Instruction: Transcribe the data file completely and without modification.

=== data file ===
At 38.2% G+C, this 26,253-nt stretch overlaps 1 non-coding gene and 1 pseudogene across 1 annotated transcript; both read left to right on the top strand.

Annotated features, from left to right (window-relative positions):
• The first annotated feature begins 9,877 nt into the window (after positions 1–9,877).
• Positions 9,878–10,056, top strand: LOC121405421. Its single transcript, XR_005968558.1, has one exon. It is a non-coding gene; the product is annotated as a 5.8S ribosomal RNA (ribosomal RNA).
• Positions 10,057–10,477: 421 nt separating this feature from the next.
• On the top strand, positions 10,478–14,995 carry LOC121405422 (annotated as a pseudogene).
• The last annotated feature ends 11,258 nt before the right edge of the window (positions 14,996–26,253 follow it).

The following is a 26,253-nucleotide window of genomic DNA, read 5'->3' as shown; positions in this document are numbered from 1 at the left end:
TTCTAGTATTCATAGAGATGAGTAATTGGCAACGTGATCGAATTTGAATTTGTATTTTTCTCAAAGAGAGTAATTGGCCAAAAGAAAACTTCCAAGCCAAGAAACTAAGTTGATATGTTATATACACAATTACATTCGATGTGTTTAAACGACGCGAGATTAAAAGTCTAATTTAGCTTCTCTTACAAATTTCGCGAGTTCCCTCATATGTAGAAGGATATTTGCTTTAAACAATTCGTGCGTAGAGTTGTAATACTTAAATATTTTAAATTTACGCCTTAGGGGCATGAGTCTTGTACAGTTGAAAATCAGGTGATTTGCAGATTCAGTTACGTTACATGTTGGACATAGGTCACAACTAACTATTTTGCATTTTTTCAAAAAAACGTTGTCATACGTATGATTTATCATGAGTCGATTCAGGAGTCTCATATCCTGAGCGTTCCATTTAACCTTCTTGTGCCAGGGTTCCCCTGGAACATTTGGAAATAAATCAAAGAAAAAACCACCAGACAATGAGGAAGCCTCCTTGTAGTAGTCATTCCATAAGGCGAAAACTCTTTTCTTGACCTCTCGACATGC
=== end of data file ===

At 38.2% G+C, this 26,253-nt stretch overlaps 1 non-coding gene and 1 pseudogene across 1 annotated transcript; both read left to right on the top strand.

Annotated features, from left to right (window-relative positions):
• The first annotated feature begins 9,877 nt into the window (after positions 1–9,877).
• Positions 9,878–10,056, top strand: LOC121405421. Its single transcript, XR_005968558.1, has one exon. It is a non-coding gene; the product is annotated as a 5.8S ribosomal RNA (ribosomal RNA).
• Positions 10,057–10,477: 421 nt separating this feature from the next.
• On the top strand, positions 10,478–14,995 carry LOC121405422 (annotated as a pseudogene).
• The last annotated feature ends 11,258 nt before the right edge of the window (positions 14,996–26,253 follow it).

The following is a 26,253-nucleotide window of genomic DNA, read 5'->3' as shown; positions in this document are numbered from 1 at the left end:
TTCTAGTATTCATAGAGATGAGTAATTGGCAACGTGATCGAATTTGAATTTGTATTTTTCTCAAAGAGAGTAATTGGCCAAAAGAAAACTTCCAAGCCAAGAAACTAAGTTGATATGTTATATACACAATTACATTCGATGTGTTTAAACGACGCGAGATTAAAAGTCTAATTTAGCTTCTCTTACAAATTTCGCGAGTTCCCTCATATGTAGAAGGATATTTGCTTTAAACAATTCGTGCGTAGAGTTGTAATACTTAAATATTTTAAATTTACGCCTTAGGGGCATGAGTCTTGTACAGTTGAAAATCAGGTGATTTGCAGATTCAGTTACGTTACATGTTGGACATAGGTCACAACTAACTATTTTGCATTTTTTCAAAAAAACGTTGTCATACGTATGATTTATCATGAGTCGATTCAGGAGTCTCATATCCTGAGCGTTCCATTTAACCTTCTTGTGCCAGGGTTCCCCTGGAACATTTGGAAATAAATCAAAGAAAAAACCACCAGACAATGAGGAAGCCTCCTTGTAGTAGTCATTCCATAAGGCGAAAACTCTTTTCTTGACCTCTCGACATGC